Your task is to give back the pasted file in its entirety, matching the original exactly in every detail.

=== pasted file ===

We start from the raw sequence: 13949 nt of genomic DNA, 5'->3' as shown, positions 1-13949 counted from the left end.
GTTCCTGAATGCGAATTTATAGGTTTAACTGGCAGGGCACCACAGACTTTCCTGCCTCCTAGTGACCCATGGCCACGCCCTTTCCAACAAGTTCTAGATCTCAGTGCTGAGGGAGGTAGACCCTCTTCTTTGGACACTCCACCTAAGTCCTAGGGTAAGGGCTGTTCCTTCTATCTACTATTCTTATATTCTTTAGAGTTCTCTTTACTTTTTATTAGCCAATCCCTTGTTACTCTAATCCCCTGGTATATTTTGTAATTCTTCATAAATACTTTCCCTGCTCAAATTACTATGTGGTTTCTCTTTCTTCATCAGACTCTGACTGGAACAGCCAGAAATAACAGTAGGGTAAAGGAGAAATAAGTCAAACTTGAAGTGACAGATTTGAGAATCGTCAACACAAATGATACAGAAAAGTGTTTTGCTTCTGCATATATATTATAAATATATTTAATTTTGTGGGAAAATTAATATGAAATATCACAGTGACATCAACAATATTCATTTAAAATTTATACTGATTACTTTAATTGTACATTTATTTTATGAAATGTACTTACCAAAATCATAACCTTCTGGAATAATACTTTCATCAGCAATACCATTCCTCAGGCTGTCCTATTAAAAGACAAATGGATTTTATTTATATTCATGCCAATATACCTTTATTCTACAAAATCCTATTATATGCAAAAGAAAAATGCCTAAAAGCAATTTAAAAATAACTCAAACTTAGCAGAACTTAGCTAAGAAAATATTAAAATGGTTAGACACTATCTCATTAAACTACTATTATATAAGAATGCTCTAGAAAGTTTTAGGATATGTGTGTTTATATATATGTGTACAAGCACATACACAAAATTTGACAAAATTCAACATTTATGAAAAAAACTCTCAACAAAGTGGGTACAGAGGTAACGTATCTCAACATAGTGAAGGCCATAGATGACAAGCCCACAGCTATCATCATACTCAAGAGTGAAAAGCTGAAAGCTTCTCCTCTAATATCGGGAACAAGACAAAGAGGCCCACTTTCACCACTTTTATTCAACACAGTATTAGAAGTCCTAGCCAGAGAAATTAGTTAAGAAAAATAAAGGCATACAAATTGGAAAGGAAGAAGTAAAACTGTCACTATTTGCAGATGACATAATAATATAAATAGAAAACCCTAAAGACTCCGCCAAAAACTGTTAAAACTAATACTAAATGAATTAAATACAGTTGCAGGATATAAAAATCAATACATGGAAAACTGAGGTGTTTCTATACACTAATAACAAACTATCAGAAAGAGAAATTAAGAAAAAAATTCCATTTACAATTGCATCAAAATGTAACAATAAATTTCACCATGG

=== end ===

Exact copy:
We start from the raw sequence: 13949 nt of genomic DNA, 5'->3' as shown, positions 1-13949 counted from the left end.
GTTCCTGAATGCGAATTTATAGGTTTAACTGGCAGGGCACCACAGACTTTCCTGCCTCCTAGTGACCCATGGCCACGCCCTTTCCAACAAGTTCTAGATCTCAGTGCTGAGGGAGGTAGACCCTCTTCTTTGGACACTCCACCTAAGTCCTAGGGTAAGGGCTGTTCCTTCTATCTACTATTCTTATATTCTTTAGAGTTCTCTTTACTTTTTATTAGCCAATCCCTTGTTACTCTAATCCCCTGGTATATTTTGTAATTCTTCATAAATACTTTCCCTGCTCAAATTACTATGTGGTTTCTCTTTCTTCATCAGACTCTGACTGGAACAGCCAGAAATAACAGTAGGGTAAAGGAGAAATAAGTCAAACTTGAAGTGACAGATTTGAGAATCGTCAACACAAATGATACAGAAAAGTGTTTTGCTTCTGCATATATATTATAAATATATTTAATTTTGTGGGAAAATTAATATGAAATATCACAGTGACATCAACAATATTCATTTAAAATTTATACTGATTACTTTAATTGTACATTTATTTTATGAAATGTACTTACCAAAATCATAACCTTCTGGAATAATACTTTCATCAGCAATACCATTCCTCAGGCTGTCCTATTAAAAGACAAATGGATTTTATTTATATTCATGCCAATATACCTTTATTCTACAAAATCCTATTATATGCAAAAGAAAAATGCCTAAAAGCAATTTAAAAATAACTCAAACTTAGCAGAACTTAGCTAAGAAAATATTAAAATGGTTAGACACTATCTCATTAAACTACTATTATATAAGAATGCTCTAGAAAGTTTTAGGATATGTGTGTTTATATATATGTGTACAAGCACATACACAAAATTTGACAAAATTCAACATTTATGAAAAAAACTCTCAACAAAGTGGGTACAGAGGTAACGTATCTCAACATAGTGAAGGCCATAGATGACAAGCCCACAGCTATCATCATACTCAAGAGTGAAAAGCTGAAAGCTTCTCCTCTAATATCGGGAACAAGACAAAGAGGCCCACTTTCACCACTTTTATTCAACACAGTATTAGAAGTCCTAGCCAGAGAAATTAGTTAAGAAAAATAAAGGCATACAAATTGGAAAGGAAGAAGTAAAACTGTCACTATTTGCAGATGACATAATAATATAAATAGAAAACCCTAAAGACTCCGCCAAAAACTGTTAAAACTAATACTAAATGAATTAAATACAGTTGCAGGATATAAAAATCAATACATGGAAAACTGAGGTGTTTCTATACACTAATAACAAACTATCAGAAAGAGAAATTAAGAAAAAAATTCCATTTACAATTGCATCAAAATGTAACAATAAATTTCACCATGG